Still thinking about the late Terrence Des Pres. When I first knew him (mid-70s) he was spending time with the political poet Carolyn Forche. He finished The Survivor (a struggle, to say the very, very least) and became well known for that book (deservedly, but there was always much more to Des Pres than that book). Later, through a poem by Forche (and in many other ways, of course), I came to learn more about what kind of struggle it was for him to write The Survivor. In the poem, "Ourselves or Nothing," Forche tells us of finding notes TDP had written to himself and, after an all-night attempt at writing, left for himself on his desk for the morning. "you will live and die / under the name of someone / who has actually died." And another message (although not one for which Forche was present): "Finish this or die." Here is a copy of that poem.
Last July, Edit Publications launched eleven books expanding Tan Lin's Seven Controlled Vocabularies and Obiturary 2004, The Joy of Cooking (Wesleyan Poetry Series, 2010). These printed editions derive from an event at the Kelly Writers House at the University of Pennsylvania on April 12th, 2010 titled "Handmade book, PDF, lulu, Appendix, Powerpoint, Kanban Board/Post-Its, Blurb, Dual Language (Chinese/ English) Edition, micro lecture, Selectric II interview, wine/cheese reception, Q&A (xerox), film."
Books published include: Purple/Pink Appendix by Tan Lin with an introduction by Danny Snelson, afterword by Charles Bernstein and indexes by Lawrence Giffin, Ashley Leavitt, John Paetsch, Danny Snelson, and Tan Lin. Blurb by Tan Lin. Event Inventory and Documentation (monochrome and polychrome editions) by Jeremy JF Thompson. Selected Essays About a Bibliography, with contributions by forty-eight authors. 7CV Chinese Edition (1-4) (七受控詞表和2004年訃告). 7CV Critical Reader, with full text downloads in PDF format. Printed on demand by lulu.com in a continual state of revision.
Event Editors and Authors include: Matthew Abess, Chris Alexander, Louis Asekoff, Stan Apps, Danielle Aubert, Charles Bernstein, Marie Buck, Lee Ann Brown, E. Shaskan Bumas, Ken Chen, Evelyn Chi'en, Clare Churchouse, Cecilia Corrigan, AMJ Crawford, Kieran Daly, Monica de la Torre, Thom Donovan, Patrick Durgin, Kareem Estefan, J. Gordon Faylor, Al Filreis, Thomas Fink, Mashinka Firunts, Robert Fitterman, Jonathan Flatley, Brad Flis, Peter W. Fong, Christopher Funkhouser, Kristen Gallagher, Sarah Gambito, Ellen Gruber Garvey, Kenneth Goldsmith, Cecilia Gronberg/Jonas (J) Magnusson, Heidi Brayman Hackel, Erin Gautche, Lawrence Giffin, Diana Hamilton, Eddie Hopely, Paolo Javier, Greem Jellyfish, Josef Kaplan, John Keene, Diana Kingsley, Matthew Landis, Ashley Leavitt, Tan Lin, Warren Liu, Jessica Lowenthal, Sueyeun Juliette Lee, Maya Lin, Warren Liu, Dana Teen Lomax, Patrick Lovelace, Dan Machlin, Rachel Malik, Josiah McElheny, Stephen McLaughlin, Joe Milutis, John Paetsch, Asher Penn, Ellen Quinn, Diana Ro, Raphael Rubenstein, Jay Sanders, Katherine Elaine Sanders, Karen L. Schiff, Jeremy Sigler, Danny Snelson, Carlos Soto, Kaegan Sparks, Chris Sylvester, Gordon Tapper, Michelle Taransky, Jeremy JF Thompson, Richard Turnbull, Dan Visel, Dorothy Wang, Andrew Weinstein, and Sara Wintz.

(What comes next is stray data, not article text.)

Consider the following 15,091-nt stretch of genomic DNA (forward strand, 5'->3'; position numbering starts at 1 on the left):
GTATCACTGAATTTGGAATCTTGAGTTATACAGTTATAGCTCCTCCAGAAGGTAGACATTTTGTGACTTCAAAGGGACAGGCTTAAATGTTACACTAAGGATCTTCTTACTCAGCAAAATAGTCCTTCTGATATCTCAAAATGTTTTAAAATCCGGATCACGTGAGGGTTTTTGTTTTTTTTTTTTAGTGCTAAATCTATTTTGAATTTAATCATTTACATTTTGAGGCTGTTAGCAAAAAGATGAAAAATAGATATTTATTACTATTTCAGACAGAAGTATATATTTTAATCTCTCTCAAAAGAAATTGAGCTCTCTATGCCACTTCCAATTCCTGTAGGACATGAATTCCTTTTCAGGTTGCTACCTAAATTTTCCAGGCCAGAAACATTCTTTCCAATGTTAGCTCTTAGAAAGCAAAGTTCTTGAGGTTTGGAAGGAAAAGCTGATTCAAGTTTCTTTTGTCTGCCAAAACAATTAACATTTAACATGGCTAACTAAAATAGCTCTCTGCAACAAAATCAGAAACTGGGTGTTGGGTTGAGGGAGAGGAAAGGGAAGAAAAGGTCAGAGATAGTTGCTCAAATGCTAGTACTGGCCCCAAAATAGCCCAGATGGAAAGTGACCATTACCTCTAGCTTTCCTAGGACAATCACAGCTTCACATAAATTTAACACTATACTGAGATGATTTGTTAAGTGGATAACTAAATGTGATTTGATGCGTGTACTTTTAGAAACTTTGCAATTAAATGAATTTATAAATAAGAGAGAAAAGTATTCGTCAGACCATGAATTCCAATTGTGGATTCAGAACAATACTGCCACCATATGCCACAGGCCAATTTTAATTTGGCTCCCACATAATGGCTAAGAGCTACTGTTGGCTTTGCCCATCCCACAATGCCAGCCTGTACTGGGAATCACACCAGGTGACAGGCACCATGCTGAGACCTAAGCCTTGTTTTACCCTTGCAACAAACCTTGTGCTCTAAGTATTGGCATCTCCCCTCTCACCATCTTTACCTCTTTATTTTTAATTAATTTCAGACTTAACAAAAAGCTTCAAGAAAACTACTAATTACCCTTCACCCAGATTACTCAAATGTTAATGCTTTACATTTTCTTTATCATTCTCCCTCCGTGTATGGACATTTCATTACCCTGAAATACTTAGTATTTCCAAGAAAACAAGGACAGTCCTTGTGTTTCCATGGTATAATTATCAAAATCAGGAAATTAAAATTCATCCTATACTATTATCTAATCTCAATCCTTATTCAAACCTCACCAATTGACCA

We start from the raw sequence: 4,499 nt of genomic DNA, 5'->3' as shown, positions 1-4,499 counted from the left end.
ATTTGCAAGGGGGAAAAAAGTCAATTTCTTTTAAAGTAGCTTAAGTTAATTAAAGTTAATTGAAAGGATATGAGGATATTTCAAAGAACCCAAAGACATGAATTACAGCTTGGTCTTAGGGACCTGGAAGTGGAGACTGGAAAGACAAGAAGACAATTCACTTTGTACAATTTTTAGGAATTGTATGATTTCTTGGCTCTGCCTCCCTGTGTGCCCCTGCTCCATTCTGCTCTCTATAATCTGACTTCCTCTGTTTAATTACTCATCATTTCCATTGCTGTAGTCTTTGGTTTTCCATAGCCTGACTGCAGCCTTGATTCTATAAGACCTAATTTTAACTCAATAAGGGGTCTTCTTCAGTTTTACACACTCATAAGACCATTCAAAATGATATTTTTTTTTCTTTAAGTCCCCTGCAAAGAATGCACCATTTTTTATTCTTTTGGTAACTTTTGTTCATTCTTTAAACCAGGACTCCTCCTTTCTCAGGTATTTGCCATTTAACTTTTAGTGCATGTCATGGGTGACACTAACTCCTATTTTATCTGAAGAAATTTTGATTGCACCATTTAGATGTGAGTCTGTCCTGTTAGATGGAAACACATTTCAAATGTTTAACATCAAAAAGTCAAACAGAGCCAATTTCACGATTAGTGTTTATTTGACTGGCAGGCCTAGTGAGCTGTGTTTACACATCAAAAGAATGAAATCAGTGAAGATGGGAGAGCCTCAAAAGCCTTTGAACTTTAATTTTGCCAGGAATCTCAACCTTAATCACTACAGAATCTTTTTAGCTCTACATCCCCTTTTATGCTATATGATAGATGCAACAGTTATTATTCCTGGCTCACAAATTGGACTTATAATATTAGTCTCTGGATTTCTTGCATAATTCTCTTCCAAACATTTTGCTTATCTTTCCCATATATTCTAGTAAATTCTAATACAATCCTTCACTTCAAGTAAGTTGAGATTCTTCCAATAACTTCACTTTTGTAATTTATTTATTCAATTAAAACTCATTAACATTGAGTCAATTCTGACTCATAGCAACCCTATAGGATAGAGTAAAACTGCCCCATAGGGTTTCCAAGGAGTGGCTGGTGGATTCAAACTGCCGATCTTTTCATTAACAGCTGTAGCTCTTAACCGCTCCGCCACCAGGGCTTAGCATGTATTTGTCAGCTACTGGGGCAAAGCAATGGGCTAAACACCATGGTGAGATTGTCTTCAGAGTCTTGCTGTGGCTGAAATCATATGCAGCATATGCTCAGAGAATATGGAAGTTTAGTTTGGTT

You can download everything at once, or you can purchase individual copies of the volumes - or download each separately. Your friendly blogger here has an essay in the volume called "Selected Essays About a Bibliography." Click here and you should get to a page where you can buy a copy of that book.
Cole Swenson was a guest on Leonard Schwartz's radio program, "Cross-Cultural Poetics," back in January. Thanks to Henry Steinberg, now PennSound offers a segmented recording of the reading and discussion. Swensen offers a reading of "A Garden Is a Start" and then takes a few minutes to talk about the style of that poem. She reads "If a Garden of Numbers" but we are also treated to her discussion of the geometry of Le Notre gardens, of gardens taking dominion over nature, of fountains as a public commodity. (The readings were from her recent book, Ours.) It's all here--available as of just yesterday. By the way, I'm happy to say that Leonard Schwartz was here at the Writers House this fall (9/23/10) - and was also a guest on PoemTalk.
Tony Trigilio has been working this past year on an edited collection of poems and fragments from Elise Cowen's only surviving notebook. This edition will reproduce the notebook poems themselves, as they were written in Cowen's hand. Cowen's surviving family generously granted the rights to Tony to edit the book. The project, which is still looking for a publisher, will include many never-before-seen Cowen poems and will correct those that had been mis-transcribed in the past. The book is taking shape as an intriguing Sappho-Dickinson hybrid with a Beat sensibility -- an odd mixture, perhaps, but an accurate description of Cowen's varied influences.
For years I've taught Elise Cowen in my modern/contemporary American poetry course (English 88) and once created a modest Cowen web page here. Here's more about Tony.